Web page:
On Monday, Google announced that it will be acquiring Nest Labs, Inc. for $3.2 billion in cash. In just a few short years since its founding in 2010, Nest has done an excellent job in obtaining patents related to its self-learning thermostat, smoke alarm, and home automation technology.
Envision IP identified 38 US patents and 40 published US patent applications currently assigned to Nest Labs. In December 2013, Nest co-founder and CEO Tony Fadell reported that Nest has “100 patents granted, with 200 more on file with the USPTO and another 200 ready to file.” Thus, Nest presumably filed a large number of US applications within the last 18 months that are not yet publicly available.
In September 2013, Nest entered into a patent sale and license agreement with Intellectual Ventures (IV), where Nest acquired a number of patents related to its product line from IV. As part of the deal, Nest also obtained a license to defensively access IV’s patent portfolio of over 40,000 patents. In the fast growing home automation industry, access to IV’s patents may prove extremely beneficial. The license gives Nest significant ammunition for counter claims if it finds itself on the receiving end of a patent infringement suit from a competitor.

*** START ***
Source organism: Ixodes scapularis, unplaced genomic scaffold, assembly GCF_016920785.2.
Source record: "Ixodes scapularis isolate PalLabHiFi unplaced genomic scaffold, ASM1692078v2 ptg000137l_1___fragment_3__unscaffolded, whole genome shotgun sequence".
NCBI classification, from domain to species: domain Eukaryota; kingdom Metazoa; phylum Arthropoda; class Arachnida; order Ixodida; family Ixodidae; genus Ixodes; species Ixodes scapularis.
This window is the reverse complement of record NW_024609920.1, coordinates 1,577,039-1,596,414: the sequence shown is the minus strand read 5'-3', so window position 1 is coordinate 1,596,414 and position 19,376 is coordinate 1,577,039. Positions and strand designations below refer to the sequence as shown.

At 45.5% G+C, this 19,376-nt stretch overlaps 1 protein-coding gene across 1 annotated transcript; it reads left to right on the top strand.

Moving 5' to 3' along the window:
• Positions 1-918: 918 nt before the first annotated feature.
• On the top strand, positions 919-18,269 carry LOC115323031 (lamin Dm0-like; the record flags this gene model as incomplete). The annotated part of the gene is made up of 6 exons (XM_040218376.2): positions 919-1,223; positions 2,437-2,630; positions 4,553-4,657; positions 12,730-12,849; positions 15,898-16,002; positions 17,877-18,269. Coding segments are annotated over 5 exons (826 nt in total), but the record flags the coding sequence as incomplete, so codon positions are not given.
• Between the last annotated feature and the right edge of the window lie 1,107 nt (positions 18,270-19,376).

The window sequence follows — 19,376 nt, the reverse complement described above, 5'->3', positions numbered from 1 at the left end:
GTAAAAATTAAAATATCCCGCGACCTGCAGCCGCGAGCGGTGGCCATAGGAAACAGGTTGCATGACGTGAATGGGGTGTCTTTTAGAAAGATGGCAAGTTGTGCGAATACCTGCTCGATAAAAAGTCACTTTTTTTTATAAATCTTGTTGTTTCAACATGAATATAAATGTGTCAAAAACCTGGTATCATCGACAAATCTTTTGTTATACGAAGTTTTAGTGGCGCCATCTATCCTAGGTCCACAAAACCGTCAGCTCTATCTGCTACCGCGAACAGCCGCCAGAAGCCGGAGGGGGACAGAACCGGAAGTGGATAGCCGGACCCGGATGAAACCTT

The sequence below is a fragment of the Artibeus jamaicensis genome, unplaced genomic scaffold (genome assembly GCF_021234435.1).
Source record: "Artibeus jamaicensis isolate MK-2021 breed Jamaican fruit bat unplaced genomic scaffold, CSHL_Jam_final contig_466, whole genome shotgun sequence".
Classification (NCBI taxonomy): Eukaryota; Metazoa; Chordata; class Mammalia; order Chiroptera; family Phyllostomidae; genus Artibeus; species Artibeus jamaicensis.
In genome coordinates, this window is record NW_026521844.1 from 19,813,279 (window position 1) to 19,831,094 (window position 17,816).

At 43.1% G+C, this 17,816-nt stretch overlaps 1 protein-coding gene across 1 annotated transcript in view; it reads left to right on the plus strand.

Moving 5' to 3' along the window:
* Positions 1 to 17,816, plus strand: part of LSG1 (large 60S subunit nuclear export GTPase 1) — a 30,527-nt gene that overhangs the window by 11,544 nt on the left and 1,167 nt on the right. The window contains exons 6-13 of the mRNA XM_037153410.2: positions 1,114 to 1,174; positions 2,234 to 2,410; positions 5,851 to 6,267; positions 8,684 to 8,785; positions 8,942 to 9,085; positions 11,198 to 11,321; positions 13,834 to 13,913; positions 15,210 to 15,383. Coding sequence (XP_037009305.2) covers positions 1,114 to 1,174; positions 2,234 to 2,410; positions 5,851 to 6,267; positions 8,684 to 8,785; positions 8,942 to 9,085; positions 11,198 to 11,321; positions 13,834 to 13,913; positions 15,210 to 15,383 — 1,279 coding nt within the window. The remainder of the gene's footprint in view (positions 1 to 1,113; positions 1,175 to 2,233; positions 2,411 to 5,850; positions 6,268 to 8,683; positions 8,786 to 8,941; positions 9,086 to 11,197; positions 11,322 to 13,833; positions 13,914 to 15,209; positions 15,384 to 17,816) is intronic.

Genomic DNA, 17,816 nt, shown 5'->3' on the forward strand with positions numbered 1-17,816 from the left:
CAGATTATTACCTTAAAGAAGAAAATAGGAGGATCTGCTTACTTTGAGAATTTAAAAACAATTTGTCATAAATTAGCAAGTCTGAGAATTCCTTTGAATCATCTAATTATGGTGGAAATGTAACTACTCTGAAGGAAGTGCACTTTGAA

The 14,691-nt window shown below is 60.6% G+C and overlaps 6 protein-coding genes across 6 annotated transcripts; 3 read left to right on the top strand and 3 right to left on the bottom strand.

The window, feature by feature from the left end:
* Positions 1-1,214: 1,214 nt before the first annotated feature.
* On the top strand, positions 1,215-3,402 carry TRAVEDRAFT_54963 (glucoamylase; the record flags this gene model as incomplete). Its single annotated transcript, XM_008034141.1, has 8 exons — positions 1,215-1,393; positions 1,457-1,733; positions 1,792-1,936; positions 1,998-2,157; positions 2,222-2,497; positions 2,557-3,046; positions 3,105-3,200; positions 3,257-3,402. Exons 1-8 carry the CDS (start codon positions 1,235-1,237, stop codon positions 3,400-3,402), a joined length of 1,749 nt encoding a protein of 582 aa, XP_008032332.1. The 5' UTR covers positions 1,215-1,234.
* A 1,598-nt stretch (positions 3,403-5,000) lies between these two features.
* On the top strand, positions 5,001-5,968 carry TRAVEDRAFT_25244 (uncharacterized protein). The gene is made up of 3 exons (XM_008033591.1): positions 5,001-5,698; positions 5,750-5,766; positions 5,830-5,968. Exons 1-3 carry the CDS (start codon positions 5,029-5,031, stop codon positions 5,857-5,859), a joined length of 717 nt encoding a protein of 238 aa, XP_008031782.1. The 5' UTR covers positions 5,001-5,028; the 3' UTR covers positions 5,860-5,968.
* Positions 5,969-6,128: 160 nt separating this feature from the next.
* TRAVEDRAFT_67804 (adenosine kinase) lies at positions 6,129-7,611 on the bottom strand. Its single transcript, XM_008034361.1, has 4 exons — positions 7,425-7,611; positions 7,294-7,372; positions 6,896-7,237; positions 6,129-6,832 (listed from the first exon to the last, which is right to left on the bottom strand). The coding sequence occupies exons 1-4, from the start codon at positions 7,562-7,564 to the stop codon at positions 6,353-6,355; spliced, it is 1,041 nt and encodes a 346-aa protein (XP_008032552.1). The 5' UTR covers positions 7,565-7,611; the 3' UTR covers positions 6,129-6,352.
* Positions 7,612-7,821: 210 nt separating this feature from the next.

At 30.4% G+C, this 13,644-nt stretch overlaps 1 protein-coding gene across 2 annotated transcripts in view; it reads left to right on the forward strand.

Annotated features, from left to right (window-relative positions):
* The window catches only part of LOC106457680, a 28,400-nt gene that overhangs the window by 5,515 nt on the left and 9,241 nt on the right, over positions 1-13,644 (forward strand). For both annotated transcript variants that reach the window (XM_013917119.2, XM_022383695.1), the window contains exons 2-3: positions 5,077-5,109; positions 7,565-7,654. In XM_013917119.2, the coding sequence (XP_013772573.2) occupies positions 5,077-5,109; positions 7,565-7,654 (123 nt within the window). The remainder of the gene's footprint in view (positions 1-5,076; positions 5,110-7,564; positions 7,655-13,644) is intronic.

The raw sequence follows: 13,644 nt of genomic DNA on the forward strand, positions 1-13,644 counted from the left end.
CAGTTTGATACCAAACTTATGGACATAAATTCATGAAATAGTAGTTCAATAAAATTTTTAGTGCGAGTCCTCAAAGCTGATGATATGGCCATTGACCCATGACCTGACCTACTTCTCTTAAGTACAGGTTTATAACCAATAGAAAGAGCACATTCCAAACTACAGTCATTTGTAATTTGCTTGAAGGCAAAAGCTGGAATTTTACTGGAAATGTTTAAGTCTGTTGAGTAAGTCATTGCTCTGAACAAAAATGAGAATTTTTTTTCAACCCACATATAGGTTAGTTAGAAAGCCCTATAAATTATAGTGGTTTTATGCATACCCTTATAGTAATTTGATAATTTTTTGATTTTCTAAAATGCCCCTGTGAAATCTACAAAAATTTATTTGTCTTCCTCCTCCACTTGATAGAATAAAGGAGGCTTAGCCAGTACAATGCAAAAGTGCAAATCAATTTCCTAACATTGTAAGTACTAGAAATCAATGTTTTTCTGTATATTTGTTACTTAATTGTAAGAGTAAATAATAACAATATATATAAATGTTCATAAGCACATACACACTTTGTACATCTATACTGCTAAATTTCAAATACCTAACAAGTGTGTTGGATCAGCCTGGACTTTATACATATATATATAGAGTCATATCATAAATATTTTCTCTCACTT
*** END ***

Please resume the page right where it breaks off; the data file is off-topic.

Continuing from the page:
We could not identify any specific patents assigned from IV to Nest, however, the assignment of IV’s patents may not be recorded with the USPTO yet. We suspect the “100 patent” figure provided by Fadell likely includes the patents acquired from the IV deal.
Google’s acquisition of Nest further adds to the company’s immense patent portfolio, and the Nest patents may complement Google’s technology well. For example, a recently issued Nest patent, US 8620841, describes integrating home automation and social networking: “a user’s status as reported to their trusted contacts on the social network could be updated to indicate when they are home based on light detection, security system inactivation or device usage detectors.”
As Google and its rivals continue to acquire companies and expand their business reaches, Google demonstrates that patents, not simply talent acquisitions, play a significant part in the company’s long term growth strategy.